Scarlet Fever–Ellis Conklin


The fever raged. Her thoughts ran wild, as did her dreams.

When the DC-10 began to twitch like a convict strapped to an electric chair, Scarlet Diggs began to laugh so hard a flight attendant rushed to see if she was ill.

Or perhaps, the air hostess thought, she was mad – deeply, irretrievably mad. Those things could happen, she was taught in flight school.

Scarlet was a tall, elegant woman of 54, with chiseled features, and long legs, white as a Disney swan.

She loved to recite the most arcane puns, like the time at a dinner at a grand New Haven hotel, honoring her mother for the years she’d volunteered at Connecticut General, steering the blind through revolving glass doors on Oakwood Avenue.

Scarlet quipped, “You know, the people of Salem, Massachusetts, were never impressed with tales of Giles Corey.”

At least, her mother reasoned, Scarlet had graduated from the more pedestrian puns she used to toss at her admiring father, a baseball-loving accountant at U.S. Plywood:

“I had a little dog named Tax. I opened the door and Income Tax.” Or, “Mary Rose sat on a tack, Mary rose.”

Scarlet slapped away the flight attendant’s hand as the plane began to fall.

She tugged at the blue knit cotton dress by Halston that she always wore on cross-country flights, and continued her uncontrolled burst of laughter.

When she laughed, her body, though firm from her morning TV exercise routines with Jack LaLanne, shook like platters of lime Jell-O, the kind she once delivered in tiny pudding dishes when she worked as an orderly at an insane asylum in Middletown, Connecticut.

“I find fear hysterical,” she confided one afternoon to a patient she was charged with.

Recalling that chilling confessional, Scarlet’s dream settled on a hot, humid afternoon in the fall of 1962. Sweat oozed from her smooth, lovely face.

President Kennedy had just ordered the blockade of Cuba. The World Series was on: Game Seven, Giants and Yankees. Willie McCovey strode to the plate. Mays stood on third base.

“The specter of death makes me chuckle,” Scarlet told the orange-suited patient as he entered the psych ward.

He was a lifer, having killed his mother with a long, serrated kitchen knife, but spared the gas chamber with a spirited insanity defense.

Scarlet was impossibly young then, in her early 20s, fresh out of grad school. She detested “the looney bin,” as she called it, and whenever she was out with her new Yalie friends, up from New Haven, she would relay to them stories of its foul smells and miseries.

. . .

On this cold-blue morning, 28,000 feet above Medora, North Dakota, the three-engine widebody pitched and rolled. It was the kind of turbulence that caused passengers to reach for barf bags.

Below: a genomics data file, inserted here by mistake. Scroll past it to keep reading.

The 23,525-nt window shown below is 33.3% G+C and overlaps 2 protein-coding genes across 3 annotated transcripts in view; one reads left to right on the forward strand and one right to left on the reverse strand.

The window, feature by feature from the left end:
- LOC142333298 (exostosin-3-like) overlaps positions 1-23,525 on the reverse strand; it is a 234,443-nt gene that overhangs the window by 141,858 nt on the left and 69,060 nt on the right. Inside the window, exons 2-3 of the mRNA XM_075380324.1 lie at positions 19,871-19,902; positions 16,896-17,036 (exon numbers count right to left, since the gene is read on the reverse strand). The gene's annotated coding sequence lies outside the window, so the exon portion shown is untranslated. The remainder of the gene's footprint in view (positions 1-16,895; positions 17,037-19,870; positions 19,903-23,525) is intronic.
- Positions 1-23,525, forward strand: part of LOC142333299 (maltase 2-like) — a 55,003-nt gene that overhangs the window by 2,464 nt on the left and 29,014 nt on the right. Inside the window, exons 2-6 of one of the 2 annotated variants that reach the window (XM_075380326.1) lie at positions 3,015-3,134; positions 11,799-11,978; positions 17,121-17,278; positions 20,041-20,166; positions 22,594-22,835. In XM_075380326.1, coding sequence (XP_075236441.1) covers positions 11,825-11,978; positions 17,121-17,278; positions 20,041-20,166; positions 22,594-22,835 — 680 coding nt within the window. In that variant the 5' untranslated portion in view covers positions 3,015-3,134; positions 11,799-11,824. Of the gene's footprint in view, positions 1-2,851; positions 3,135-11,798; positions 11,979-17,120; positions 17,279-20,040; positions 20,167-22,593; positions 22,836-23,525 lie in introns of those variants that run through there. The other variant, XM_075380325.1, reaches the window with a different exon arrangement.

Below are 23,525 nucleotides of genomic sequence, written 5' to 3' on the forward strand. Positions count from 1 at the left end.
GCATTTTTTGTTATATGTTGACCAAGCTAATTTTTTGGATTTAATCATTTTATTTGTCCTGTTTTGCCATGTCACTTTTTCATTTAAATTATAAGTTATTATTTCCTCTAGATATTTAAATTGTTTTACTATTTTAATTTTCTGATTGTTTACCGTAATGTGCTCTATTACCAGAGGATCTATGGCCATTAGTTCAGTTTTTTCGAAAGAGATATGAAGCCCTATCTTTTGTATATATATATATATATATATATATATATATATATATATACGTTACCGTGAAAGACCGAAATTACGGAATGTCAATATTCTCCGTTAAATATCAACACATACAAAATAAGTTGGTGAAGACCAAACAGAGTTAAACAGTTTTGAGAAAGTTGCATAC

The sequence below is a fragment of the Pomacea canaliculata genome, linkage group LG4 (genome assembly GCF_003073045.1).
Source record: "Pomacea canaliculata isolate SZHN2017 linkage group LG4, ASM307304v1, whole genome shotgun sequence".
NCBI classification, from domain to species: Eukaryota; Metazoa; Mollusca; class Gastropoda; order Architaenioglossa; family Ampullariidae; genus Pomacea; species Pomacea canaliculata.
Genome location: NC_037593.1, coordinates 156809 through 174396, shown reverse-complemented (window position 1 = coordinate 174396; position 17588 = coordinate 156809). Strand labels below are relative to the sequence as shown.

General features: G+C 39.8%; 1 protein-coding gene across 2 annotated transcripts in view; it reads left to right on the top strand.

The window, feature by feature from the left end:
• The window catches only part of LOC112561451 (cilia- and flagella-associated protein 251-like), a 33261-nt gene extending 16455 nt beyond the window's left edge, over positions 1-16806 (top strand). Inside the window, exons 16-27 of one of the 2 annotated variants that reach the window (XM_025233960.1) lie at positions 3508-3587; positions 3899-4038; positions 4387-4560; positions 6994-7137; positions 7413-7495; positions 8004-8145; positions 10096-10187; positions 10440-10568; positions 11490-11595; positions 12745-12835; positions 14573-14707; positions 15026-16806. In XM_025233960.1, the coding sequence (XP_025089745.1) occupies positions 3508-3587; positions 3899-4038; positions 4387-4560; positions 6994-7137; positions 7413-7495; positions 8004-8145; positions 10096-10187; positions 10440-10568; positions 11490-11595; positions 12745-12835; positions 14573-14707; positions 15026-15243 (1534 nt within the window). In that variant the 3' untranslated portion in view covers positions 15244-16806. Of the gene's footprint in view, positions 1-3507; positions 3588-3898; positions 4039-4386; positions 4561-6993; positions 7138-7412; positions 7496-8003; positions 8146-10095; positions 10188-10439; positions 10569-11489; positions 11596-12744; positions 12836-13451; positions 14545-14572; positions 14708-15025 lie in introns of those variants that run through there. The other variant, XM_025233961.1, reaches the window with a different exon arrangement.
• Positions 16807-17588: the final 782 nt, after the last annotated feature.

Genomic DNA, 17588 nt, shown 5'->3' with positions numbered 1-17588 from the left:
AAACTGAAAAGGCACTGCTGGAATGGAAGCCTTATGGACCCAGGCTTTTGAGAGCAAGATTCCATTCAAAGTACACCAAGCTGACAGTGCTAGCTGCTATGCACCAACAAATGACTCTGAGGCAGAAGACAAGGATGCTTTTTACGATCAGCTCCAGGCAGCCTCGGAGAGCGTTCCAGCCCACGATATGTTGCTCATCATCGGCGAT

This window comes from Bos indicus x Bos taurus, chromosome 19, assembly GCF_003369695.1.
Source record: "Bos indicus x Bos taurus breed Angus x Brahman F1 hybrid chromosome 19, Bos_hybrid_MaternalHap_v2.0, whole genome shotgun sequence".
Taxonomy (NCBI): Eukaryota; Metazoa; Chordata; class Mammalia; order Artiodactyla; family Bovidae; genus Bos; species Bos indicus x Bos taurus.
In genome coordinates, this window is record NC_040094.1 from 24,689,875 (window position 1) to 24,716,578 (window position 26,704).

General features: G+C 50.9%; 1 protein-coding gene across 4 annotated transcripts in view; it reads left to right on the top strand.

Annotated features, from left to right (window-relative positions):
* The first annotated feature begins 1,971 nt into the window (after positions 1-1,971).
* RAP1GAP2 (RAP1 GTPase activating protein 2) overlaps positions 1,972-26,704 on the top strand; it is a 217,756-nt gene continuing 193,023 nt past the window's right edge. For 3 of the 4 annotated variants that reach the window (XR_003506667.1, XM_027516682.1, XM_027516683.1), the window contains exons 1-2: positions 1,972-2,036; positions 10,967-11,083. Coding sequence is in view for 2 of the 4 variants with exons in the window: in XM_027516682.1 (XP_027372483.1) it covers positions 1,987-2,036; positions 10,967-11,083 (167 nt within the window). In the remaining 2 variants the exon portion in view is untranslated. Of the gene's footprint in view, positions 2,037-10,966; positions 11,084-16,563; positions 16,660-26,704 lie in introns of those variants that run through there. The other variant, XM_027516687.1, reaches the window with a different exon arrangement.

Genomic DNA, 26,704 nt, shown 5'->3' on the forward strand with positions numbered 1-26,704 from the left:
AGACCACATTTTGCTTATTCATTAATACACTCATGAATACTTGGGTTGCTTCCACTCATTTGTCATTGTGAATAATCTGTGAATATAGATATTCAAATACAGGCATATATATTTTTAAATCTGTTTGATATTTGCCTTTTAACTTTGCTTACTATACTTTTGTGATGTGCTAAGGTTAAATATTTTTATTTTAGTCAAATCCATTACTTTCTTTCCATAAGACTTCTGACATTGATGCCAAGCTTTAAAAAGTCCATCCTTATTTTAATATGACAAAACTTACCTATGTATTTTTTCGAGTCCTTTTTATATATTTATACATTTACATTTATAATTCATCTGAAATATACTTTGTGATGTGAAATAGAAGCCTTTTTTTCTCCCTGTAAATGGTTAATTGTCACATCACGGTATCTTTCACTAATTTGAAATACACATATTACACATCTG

A married couple on their way to see to see their son, who’d lost both legs at Da Nang, and had once confided to them drunkenly that it was the quietest moment of his life, let out a terrible scream.

Inexplicably, the father of the legless son began to sing: “People stop and stare, they don’t bother me, for there’s no place else on earth that I would rather be.”

McCovey ripped a shot in the bottom of the ninth that would have tied the game at 1 had the Yankees’ Bobby Richardson not leaped high to spear the line drive. An agonizing groan erupted from the Candlestick crowd.

. . .

The plane continued to shudder and shake. Luggage flew down from the bins above. All the while, Scarlet laughed and laughed.

The patient became riled by Scarlet Diggs’ baffling remarks and grabbed her by the legs.

“I’m sorry,” he cried out, “but I gotta be me.”

Scarlet struck hit him in the head with a soft mallet she often carried. Surprised, the patient yelped, “What’s the matter with you?”

Scarlet replied: “Sorry, but I gotta be me.”

On the plane, seemingly doomed, Scarlet began to giggle, and the giggle soon turned to a roar of eye-watering laughter.

Nearby passengers looked away.

The mother-killer, snug in his straightjacket, asked Laura in a quiet voice what became of the Yankees. He told her he had money riding on the Yanks, a twenty-dollar bet with a fellow madman.

“They won!” Scarlet exclaimed.

“Ain’t that something,” the patient gushed. “Funny, I thought for sure they were going to lose that game. Funny world.”

Scarlet looked at him for a long time, and then with a wink, she replied, calm as a kitten:

“Why Teddy, yes. It sure is a funny – funny world.”


Ellis Conklin is a longtime journalist who worked primarily as a political reporter at the Anchorage Times, United Press International, the Santa Monica Evening-Outlook, the Los Angeles Herald Examiner, and the Seattle Post-Intelligencer. He retired several years ago and, after decades of vacationing on the Oregon coast, settled in Manzanita with his wife Lynn and Piper, their ocean-loving Australian Shepherd.